U.S. Initial Jobless Claims Rise After Falling for Four Straight Weeks
- Initial claims increase for the first time since the August 5 week.
- Continuing claims climb to a three-week high.
- Insured unemployment rate holds steady at 1.1%.
Initial claims for unemployment insurance rose 3,000 to 220,000 (14.6% y/y) in the week ending September 9 from an upwardly revised 217,000 in the week ending September 2 (216,000 initially), according to the Department of Labor. The rise was the first in five weeks. The Action Economics Forecast Survey had expected 225,000 initial claims in the latest week. The four-week moving average of initial claims, which smooths out week-to-week volatility, fell to 224,500 in the September 9 week, the lowest level since the February 25 week, from 229,500 in the previous week.
The number for insured unemployment rose 4,000 to 1.688 million (29.6% y/y) in the week ending September 2 from an upwardly revised 1.684 million in the week ending August 26 (1.679 million initially). The latest level was the highest since the August 12 week. The four-week moving average of insured unemployment decreased to a three-week-low 1.697 million in the September 2 week from 1.703 million in the prior week.
The insured unemployment rate, that is, insured unemployment as a percentage of covered employment, was unchanged at 1.1%. This rate has been between 1.1% and 1.2% since the April 22 week. A series low of 0.9% was from the August 13 week to the October 8 week. Data on the insured unemployment rate go back to 1971.
The total number of continued weeks claimed for benefits in all programs fell to 1.772 million (27.3% y/y) in the week ending August 26 from 1.815 million in the prior week, registering the lowest level since the July 1 week. The recent high was 2.000 million in the February 25 week. The total (not seasonally adjusted) includes federal employees, newly discharged veterans, extended benefits and other specialized programs. Claims in the discontinued Pandemic Unemployment Assistance program and Pandemic Emergency Unemployment Compensation are no longer included in the main Labor Department press release.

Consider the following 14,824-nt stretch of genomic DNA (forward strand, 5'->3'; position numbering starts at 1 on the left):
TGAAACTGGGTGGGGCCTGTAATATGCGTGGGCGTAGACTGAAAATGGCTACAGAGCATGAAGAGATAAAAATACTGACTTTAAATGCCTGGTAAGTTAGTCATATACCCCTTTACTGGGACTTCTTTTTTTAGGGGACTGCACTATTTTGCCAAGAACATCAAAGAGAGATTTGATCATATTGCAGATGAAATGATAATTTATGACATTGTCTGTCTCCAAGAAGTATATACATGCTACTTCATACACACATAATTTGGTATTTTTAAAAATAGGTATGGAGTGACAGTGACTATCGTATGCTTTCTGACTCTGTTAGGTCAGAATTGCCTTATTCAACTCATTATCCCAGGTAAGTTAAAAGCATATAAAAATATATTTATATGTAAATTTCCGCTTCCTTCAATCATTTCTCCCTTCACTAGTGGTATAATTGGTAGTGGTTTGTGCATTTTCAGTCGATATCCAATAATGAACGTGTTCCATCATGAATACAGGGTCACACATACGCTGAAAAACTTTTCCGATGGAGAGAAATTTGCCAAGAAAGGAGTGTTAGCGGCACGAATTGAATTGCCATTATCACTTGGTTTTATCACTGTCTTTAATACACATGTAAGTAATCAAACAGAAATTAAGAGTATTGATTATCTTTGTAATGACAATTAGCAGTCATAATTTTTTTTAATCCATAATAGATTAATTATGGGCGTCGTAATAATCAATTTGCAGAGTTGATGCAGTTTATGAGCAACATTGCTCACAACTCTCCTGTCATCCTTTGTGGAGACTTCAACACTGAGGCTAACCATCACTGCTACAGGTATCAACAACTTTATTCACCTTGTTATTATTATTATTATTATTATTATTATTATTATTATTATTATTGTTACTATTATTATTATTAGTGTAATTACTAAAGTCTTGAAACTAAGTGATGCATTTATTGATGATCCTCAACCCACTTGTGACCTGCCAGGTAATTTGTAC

The insured unemployment rates in regular programs vary widely across states. In the week ending August 26, the highest insured unemployment rates were in New Jersey (2.58%), Hawaii (2.29%), California (2.17%), Rhode Island (2.10%), and New York and Massachusetts (1.93% each). The lowest rates were in South Dakota (0.19%), North Dakota (0.30%), Kansas (0.33%), Kentucky and Virginia (0.36% each), and Nebraska (0.39%). Rates in other large states were Illinois (1.46%), Texas (1.07%), Ohio (0.69%) and Florida (0.44%). These state data are not seasonally adjusted.
Data on weekly unemployment claims go back to 1967 and are contained in Haver's WEEKLY database; they are summarized monthly in USECON. Data for individual states are in REGIONW back to December 1986. The expectations figure is from the Action Economics Forecast Survey, in the AS1REPNA database.
Winnie TapasanunAuthorMore in Author Profile »
Winnie Tapasanun has been working for Haver Analytics since 2013. She has almost 20 years of working in the financial services industry. As Vice President and Economic Analyst at Globicus International, Inc., a New York-based company specializing in macroeconomics and financial markets, Winnie oversaw the company’s business operations, managed financial and economic data, and wrote daily reports on macroeconomics and financial markets. Prior to working at Globicus, she was Investment Promotion Officer at the New York Office of the Thailand Board of Investment (BOI) where she wrote monthly reports on the U.S. economic outlook, wrote reports on the outlook of key U.S. industries, and assisted investors on doing business and investment in Thailand. Prior to joining the BOI, she was Adjunct Professor teaching International Political Economy/International Relations at the City College of New York. Prior to her teaching experience at the CCNY, Winnie successfully completed internships at the United Nations. Winnie holds an MA Degree from Long Island University, New York. She also did graduate studies at Columbia University in the City of New York and doctoral requirements at the Graduate Center of the City University of New York. Her areas of specialization are international political economy, macroeconomics, financial markets, political economy, international relations, and business development/business strategy. Her regional specialization includes, but not limited to, Southeast Asia and East Asia. Winnie is bilingual in English and Thai with competency in French. She loves to travel (almost 30 countries) to better understand each country’s unique economy, fascinating culture and people as well as the global economy as a whole.